Thursday, August 13, 2009

Les Paul Dies

When one has reached the age of 94, it can hardly be a surprise when that person dies.

Somehow, though, it always seemed — to me, anyway — that Les Paul would defy the odds.

Well, no one lives forever. And Les Paul died today of complications from pneumonia.

The world has lost one of the most important guitarists and innovators it has ever seen.

But his musical innovations may well live forever. Even if they don't, though, they won't soon be forgotten.

As Jon Pareles wrote for the New York Times, Paul was a "tireless tinkerer." In fact, he was more than a tinkerer. He was a pioneer who developed the solid–body electric guitar, giving rock 'n' roll music its distinctive sound.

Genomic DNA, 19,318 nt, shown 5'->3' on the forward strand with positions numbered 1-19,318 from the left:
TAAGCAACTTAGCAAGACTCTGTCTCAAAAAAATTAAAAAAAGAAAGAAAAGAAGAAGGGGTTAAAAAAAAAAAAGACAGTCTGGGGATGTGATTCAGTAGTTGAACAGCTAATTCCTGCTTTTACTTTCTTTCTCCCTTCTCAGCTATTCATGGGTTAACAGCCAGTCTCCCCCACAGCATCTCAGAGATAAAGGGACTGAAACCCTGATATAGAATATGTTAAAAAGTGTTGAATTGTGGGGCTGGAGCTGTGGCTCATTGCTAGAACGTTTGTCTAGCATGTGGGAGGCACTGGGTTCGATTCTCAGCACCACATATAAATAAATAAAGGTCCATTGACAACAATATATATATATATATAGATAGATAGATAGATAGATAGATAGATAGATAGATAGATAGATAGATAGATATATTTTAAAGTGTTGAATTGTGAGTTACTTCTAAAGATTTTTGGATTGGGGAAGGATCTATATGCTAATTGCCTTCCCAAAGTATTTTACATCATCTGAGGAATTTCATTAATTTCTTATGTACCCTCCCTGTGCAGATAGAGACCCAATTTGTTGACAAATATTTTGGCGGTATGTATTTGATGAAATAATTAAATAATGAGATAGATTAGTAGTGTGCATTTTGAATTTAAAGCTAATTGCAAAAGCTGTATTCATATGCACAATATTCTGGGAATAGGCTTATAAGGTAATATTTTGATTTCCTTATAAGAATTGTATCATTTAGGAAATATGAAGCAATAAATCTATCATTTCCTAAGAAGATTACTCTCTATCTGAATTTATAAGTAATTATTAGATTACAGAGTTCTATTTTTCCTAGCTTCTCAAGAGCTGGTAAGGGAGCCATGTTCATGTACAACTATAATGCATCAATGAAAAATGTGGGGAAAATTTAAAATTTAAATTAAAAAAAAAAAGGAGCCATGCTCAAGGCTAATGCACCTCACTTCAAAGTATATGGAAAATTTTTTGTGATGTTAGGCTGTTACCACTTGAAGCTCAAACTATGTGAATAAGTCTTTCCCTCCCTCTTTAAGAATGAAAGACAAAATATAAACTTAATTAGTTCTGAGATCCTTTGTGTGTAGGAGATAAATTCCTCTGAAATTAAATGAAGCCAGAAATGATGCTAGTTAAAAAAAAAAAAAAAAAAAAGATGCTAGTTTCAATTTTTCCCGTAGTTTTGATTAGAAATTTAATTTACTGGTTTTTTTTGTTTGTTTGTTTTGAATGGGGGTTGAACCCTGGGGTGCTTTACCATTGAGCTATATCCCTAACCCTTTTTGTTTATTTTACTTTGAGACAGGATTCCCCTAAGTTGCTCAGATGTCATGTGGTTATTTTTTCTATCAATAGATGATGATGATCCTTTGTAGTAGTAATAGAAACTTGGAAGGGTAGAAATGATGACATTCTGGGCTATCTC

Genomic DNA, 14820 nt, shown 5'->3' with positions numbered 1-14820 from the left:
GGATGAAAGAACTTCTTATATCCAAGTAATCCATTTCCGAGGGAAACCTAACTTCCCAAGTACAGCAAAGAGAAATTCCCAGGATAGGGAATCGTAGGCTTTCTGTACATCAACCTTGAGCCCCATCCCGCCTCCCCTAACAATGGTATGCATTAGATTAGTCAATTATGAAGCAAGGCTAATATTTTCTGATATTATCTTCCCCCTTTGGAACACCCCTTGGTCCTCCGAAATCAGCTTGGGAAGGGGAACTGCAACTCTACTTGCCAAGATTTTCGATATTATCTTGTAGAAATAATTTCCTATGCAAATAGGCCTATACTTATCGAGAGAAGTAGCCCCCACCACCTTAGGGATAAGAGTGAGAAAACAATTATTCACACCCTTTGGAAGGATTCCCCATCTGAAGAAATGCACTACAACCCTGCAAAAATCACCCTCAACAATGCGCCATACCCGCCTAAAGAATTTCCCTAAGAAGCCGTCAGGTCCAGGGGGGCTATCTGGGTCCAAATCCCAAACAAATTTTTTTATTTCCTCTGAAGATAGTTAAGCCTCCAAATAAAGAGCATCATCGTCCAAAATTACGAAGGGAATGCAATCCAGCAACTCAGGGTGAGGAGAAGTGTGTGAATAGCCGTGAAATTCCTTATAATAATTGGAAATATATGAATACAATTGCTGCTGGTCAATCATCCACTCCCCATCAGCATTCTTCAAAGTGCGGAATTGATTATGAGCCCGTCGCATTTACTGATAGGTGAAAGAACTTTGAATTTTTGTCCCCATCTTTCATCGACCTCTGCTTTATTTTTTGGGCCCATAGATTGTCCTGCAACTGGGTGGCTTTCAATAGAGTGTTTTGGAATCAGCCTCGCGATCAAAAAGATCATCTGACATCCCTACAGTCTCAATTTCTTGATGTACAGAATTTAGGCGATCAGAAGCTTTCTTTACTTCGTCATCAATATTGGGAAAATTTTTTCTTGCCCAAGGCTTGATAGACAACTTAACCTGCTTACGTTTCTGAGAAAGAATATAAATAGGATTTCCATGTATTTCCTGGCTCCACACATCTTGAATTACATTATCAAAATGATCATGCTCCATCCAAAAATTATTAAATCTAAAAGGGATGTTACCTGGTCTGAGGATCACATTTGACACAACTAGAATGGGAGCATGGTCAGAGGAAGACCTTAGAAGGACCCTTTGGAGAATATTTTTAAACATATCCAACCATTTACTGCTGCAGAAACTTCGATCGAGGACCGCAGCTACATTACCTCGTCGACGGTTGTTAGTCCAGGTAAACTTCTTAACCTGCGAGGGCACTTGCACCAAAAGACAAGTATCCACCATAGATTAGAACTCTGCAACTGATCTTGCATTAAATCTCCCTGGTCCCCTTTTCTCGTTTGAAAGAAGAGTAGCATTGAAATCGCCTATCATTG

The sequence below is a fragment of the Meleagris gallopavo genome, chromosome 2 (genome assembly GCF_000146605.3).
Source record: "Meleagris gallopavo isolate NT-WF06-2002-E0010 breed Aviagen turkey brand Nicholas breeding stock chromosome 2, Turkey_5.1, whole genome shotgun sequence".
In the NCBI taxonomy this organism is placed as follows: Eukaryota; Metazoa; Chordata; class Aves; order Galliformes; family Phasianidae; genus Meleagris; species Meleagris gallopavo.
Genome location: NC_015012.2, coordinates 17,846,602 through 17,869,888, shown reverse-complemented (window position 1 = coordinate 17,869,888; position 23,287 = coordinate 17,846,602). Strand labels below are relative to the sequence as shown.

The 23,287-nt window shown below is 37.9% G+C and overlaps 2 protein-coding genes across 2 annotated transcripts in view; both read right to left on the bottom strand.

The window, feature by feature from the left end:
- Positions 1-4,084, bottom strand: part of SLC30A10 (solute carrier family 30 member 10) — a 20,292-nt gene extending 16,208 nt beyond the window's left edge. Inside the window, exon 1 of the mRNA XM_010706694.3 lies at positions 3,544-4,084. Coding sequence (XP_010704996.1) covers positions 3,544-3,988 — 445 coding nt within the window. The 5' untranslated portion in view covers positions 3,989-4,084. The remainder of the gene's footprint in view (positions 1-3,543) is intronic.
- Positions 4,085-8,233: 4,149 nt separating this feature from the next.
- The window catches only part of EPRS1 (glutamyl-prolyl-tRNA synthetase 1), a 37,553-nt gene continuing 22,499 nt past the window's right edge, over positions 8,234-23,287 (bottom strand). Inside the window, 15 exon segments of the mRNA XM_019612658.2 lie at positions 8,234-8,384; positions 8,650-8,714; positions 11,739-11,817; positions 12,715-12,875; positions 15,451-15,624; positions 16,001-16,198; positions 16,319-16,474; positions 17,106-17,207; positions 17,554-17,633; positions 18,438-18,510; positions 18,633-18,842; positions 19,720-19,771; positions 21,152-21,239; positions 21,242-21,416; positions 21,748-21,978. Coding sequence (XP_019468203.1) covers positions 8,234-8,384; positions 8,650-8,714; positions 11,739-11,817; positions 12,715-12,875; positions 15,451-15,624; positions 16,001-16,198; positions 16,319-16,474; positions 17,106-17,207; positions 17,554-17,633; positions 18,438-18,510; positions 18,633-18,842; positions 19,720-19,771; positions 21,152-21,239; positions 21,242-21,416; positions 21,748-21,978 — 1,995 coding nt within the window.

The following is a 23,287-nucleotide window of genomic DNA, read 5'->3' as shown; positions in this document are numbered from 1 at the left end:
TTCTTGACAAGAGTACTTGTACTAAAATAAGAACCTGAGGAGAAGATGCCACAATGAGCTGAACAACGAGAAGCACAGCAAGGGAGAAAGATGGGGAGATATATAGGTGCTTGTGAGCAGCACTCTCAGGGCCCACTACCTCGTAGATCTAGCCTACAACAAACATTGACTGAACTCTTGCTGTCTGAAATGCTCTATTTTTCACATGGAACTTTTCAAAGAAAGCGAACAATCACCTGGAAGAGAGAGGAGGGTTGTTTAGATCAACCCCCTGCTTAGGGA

The sound was adapted to other musical forms, though, and today, it is no longer the exclusive domain of rock 'n' roll. Just about any genre that includes an electric guitar utilizes the solid–body electric guitar.

That isn't even considering his many other musical innovations. It is safe to say that modern music wouldn't sound the same if Les Paul hadn't come along.

And he was here for a remarkably long time. Most of us can only hope to still be around at the age of 94. Not only was Les Paul still around, he was still making music. I've heard he was still playing the Iridium Jazz Club in New York on Monday nights, and I know he played at Carnegie Hall four years ago — when he was 90.

The world is a poorer place because Les Paul is gone. But it is a far wealthier place because he was here.